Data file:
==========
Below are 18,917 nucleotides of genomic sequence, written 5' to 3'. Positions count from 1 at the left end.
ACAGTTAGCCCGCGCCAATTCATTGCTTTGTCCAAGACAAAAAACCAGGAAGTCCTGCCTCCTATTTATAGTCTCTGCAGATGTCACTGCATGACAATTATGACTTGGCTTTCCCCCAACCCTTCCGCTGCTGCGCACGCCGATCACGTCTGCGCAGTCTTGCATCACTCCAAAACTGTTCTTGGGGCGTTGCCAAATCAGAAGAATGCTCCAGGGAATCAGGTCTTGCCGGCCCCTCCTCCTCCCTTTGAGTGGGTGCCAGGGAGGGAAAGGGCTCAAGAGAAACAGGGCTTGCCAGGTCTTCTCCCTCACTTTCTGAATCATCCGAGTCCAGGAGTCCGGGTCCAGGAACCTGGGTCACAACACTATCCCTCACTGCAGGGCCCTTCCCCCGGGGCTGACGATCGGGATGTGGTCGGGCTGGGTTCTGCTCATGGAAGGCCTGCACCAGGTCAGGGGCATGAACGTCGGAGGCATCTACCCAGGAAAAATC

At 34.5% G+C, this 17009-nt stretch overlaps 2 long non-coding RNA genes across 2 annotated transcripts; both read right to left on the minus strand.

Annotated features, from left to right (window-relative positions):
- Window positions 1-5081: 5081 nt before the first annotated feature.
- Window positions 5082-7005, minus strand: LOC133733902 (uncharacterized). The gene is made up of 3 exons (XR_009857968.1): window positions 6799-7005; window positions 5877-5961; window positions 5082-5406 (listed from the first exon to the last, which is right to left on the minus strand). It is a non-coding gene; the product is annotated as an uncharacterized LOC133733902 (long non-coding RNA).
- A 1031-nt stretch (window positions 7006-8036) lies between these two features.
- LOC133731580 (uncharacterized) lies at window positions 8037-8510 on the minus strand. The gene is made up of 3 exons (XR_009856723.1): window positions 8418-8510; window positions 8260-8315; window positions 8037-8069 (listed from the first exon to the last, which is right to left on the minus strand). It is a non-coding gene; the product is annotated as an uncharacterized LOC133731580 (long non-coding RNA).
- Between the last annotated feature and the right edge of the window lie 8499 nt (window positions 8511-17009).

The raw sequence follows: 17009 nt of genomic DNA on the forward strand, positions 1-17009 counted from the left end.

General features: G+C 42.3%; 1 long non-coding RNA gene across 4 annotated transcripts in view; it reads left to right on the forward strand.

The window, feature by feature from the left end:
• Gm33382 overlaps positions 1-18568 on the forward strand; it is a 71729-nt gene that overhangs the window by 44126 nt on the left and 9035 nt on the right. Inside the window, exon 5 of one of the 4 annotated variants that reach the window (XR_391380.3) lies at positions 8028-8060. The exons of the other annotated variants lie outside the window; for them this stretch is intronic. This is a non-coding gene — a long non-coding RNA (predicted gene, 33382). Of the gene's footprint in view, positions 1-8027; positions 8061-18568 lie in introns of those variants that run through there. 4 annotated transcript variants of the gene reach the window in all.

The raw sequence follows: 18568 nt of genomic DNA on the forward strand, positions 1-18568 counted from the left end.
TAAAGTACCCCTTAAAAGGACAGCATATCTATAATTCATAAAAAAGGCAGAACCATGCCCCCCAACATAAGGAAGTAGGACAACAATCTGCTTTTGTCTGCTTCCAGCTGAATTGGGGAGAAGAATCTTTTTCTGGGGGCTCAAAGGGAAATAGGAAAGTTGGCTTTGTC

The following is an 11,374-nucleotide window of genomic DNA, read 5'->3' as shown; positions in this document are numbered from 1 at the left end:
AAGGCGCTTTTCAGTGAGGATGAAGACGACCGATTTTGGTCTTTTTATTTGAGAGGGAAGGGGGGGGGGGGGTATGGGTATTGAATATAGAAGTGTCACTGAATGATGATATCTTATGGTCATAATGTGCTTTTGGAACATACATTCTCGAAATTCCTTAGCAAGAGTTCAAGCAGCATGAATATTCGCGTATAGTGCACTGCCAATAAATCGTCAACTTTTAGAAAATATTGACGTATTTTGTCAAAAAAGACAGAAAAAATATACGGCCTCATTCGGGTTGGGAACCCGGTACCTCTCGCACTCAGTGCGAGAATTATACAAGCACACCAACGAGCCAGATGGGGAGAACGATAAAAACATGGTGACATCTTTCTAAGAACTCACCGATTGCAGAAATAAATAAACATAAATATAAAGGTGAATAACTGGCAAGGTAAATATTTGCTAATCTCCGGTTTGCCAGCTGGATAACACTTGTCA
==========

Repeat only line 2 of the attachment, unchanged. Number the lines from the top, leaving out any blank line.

ACAGTTAGCCCGCGCCAATTCATTGCTTTGTCCAAGACAAAAAACCAGGAAGTCCTGCCTCCTATTTATAGTCTCTGCAGATGTCACTGCATGACAATTATGACTTGGCTTTCCCCCAACCCTTCCGCTGCTGCGCACGCCGATCACGTCTGCGCAGTCTTGCATCACTCCAAAACTGTTCTTGGGGCGTTGCCAAATCAGAAGAATGCTCCAGGGAATCAGGTCTTGCCGGCCCCTCCTCCTCCCTTTGAGTGGGTGCCAGGGAGGGAAAGGGCTCAAGAGAAACAGGGCTTGCCAGGTCTTCTCCCTCACTTTCTGAATCATCCGAGTCCAGGAGTCCGGGTCCAGGAACCTGGGTCACAACACTATCCCTCACTGCAGGGCCCTTCCCCCGGGGCTGACGATCGGGATGTGGTCGGGCTGGGTTCTGCTCATGGAAGGCCTGCACCAGGTCAGGGGCATGAACGTCGGAGGCATCTACCCAGGAAAAATC